Speaking of dickcissels... I thought about emailing someone a few days back... hmm, looking at my list it was a week ago. I guess you'd be a good person to talk to about this, replying "all" just in case someone else has some productive thoughts. I was at City Lake in Siloam enjoying a decent birdy day... lots of dickcissel singing... Based on just what I heard, without even walking the whole field, I put down 5 in my notebook as that's how many I'm certain were singing. I may be too late to be asking about this but who knows. Normal years it would be surprising to see more than one or two there. The habitat just isn't maintained for them. But, that's the problem this year... right now, or at least a week ago, it was looking good. A good chunk of the property was growing in and, it's not the part they plan on leaving alone. If they haven't mowed yet, I imagine they will before long. So with all of these birds there, I was fearing that they were finding the place attractive enough to stick around. There's one lower wet prairie like area that they will leave alone but that's not the area the dickcissels are favoring there. Different vegetation. The un-mowed weedy grassy area, they seemed to be loving it that day. But, again, I fear that will all be mowed. At best, if I'm lucky, I can't get out there before the weekend to check on it. My wife's work schedule is still a bit chaotic so my birding has been limited. For the field trip in a couple weeks, I either have to come up with the money for the scooter I've been looking at or find a ride from a friend... Anyway, I thought I'd pass along this observation in case anyone had any thoughts on it. My guess is that it would be better if they already did mow... hopefully before any started trying to nest or anything. I really don't think they'll leave it long and I'd hate to see birds start nesting just to have it all mowed. If nobody else has a chance to go investigate before then, I may try to swing by there Saturday or Sunday. I've been trying to get out there once in a while to keep it scouted ahead of the field trip. The lake is becoming even more popular with people fishing and boating which is sometimes bad for the birds, and birders... Gets a little crowded(for my liking) at the main lot but the field is not as popular. The trail they've put in is still a little rough in some places and has been washed out by the rain at times but it is usable and may encourage a little more birding (longer walk) than past trips. I guess we'll see. Looking forward to the trip but still making the best of our yard.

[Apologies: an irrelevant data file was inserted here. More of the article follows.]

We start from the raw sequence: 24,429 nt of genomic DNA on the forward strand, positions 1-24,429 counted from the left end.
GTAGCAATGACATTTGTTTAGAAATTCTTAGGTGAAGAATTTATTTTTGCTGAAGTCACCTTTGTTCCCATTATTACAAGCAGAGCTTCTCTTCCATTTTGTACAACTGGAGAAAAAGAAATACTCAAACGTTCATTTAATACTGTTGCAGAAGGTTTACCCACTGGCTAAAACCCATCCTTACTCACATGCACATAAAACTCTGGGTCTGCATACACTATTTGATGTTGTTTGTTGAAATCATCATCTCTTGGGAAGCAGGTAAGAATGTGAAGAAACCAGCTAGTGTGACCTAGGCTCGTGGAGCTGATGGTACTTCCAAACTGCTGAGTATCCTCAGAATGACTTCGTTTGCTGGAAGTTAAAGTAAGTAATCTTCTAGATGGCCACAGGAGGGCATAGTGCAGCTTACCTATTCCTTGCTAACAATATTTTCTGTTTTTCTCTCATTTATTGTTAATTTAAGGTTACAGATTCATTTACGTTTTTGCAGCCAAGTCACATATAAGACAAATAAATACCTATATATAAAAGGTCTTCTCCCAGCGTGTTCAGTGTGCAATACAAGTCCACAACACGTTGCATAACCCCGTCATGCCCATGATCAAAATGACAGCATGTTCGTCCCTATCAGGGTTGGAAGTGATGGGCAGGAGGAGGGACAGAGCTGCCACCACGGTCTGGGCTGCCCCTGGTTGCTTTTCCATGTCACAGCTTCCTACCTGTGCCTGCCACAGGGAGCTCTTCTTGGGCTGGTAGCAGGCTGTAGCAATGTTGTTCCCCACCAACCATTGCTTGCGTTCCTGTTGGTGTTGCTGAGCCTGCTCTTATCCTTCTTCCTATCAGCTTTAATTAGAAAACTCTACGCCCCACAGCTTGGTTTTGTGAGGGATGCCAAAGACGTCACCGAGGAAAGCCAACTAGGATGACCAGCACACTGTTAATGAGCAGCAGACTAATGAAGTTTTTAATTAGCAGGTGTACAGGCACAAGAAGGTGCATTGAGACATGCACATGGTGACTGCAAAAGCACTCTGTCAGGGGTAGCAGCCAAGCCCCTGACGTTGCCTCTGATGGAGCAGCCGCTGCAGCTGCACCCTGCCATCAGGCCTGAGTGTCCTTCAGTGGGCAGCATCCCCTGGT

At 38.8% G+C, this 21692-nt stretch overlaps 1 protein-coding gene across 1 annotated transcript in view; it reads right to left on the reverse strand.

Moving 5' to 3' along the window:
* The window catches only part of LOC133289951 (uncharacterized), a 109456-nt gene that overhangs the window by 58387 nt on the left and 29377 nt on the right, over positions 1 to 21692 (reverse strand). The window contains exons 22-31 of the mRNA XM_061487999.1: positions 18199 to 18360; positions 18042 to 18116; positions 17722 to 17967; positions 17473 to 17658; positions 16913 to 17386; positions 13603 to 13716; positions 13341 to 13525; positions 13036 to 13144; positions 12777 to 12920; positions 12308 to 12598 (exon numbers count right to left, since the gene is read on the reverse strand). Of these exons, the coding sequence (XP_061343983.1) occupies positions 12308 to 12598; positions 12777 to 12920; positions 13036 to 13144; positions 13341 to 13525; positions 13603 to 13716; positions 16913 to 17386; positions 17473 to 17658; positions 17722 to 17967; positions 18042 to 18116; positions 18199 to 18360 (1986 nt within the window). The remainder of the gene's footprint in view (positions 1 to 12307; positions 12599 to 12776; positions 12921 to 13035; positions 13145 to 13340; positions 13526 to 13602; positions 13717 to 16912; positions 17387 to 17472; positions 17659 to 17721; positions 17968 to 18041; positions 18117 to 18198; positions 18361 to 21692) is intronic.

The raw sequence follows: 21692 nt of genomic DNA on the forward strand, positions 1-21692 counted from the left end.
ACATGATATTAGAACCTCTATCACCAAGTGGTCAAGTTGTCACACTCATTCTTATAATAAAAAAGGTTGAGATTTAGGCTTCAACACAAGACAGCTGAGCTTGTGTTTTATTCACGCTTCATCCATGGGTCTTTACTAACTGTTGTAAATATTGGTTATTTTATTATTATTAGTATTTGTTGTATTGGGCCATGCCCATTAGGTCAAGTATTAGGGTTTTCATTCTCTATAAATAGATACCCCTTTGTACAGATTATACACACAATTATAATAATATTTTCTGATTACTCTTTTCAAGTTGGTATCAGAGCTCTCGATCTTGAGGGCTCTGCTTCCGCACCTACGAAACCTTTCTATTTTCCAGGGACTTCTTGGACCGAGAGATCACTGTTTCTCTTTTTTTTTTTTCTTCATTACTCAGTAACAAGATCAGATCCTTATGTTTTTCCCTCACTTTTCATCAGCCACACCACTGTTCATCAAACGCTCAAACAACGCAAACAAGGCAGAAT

Side note/question. A couple years ago, I looked into birding stump prairie. I think I contacted the ANHC and they informed me that it was privately owned and that I should contact the property owners before just walking around out there. I don't know if that has changed... but with the TINY parking spot, that uncertainty, and no trails, I'm hesitant to bird the place myself... though the reports I see sure have me wanting to head that way sometimes.
On 5/10/2018 12:06 PM, Alyssa DeRubeis wrote: > This morning Vivek Kumar and I checked out Stump and Chesney Prairies > (Siloam Springs) from about 6:50am until 10:30am. > > Highlights from Stump: Bell's Vireo (at least one, possibly up to > three spotted by Vivek), flyover Bobolink, Loggerhead Shrike (getting > chased by the vireos), and two Dickcissel nests found! This officially > marks the start of my summer field work, although I am still doing > spring transect surveys. I did hear Bell's Vireo occasionally near > Stump last summer, so I imagine they nest there. > > Highlights from Chesney: Swainson's Hawk (pair flying and calling over > riparian zone, including one bird carrying sticks in her talons > (nesting material?)), Sedge Wren (1 singing), Sora (1), Olive-sided > Flycatcher (1), and two more Dickcissel nests. This puts me at about a > tenth of what I found last year (43), and this is only the first day. > We spotted another Swainson's Hawk on the north side of Highway 412 a > few miles east of Siloam Springs. > > Savannah Sparrows were present at both Stump and Chesney. The > Dickcissels were nest building, so no eggs or chicks yet. Some were > close to complete, so there should be at least one egg laid within the > next few days. > > While working at Wild Birds Unlimited on Sunday, a customer came in > excitedly telling me that his mom had a tanager visit her feeder just > a few days prior (around May 3 I'm guessing). Needless to say I was a > bit surprised when he showed me a photo his mom took, not of a Scarlet > or Summer, but of a male WESTERN Tanager! This was off of Broyles > Avenue in Fayetteville. I presume that it is gone by now, although I > wonder if it was the same one Karyn Dillard's son had visiting his > feeders? > > On May 4 a field volunteer and I kicked up a Le Conte's Sparrow at > Callie's Prairie (Springdale). Although late, it is not absurdly so, > as there are records from May 2, 3, and 11 from previous years. I got > good looks, and it's from a spot where I regularly flush one during my > transect surveys. A couple birders and I briefly searched the area > again on May 6 and did not find any. > > Lastly, I observed a pair Sharp-shinned Hawks on April 20 at Callie's > Prairie. The both flew into a tree together and never acted > aggressively toward each other. There was a clear size difference, and > when I first saw the male I thought it was a Blue Jay. Albeit backlit, > I could still make out the diminutive and circular head shape > (compared to the more "loggerhead" and larger head shape of a Cooper's > Hawk). The female was perched and preening while the male would make a > short flight to perch in an adjacent tree, then to another adjacent > tree, then fly back to near where the female was. Looking through > Arkansas spring/summer records, the majority indicate nesting birds. I > have been to Callie's Prairie several times since and have not seen > them, but I still suspect that they could be nesting. So if you're out > there, keep your eyes out for them! > > If you are at Woolsey, Stump, or Chesney Prairies, keep your eye out > for nesting dickcissels. If you see one, take detailed notes and take > a GPS coordinate and let me know. But please give the birds space so > that they don't abandon their nests. If you see any tall flags, keep > your distance, as these may be active nests that I have already found. > If you have any questions on them, or would like to join me sometime > in the field, feel free to contact me. Thanks! > > Alyssa DeRubeis > Fayetteville, Washington Co.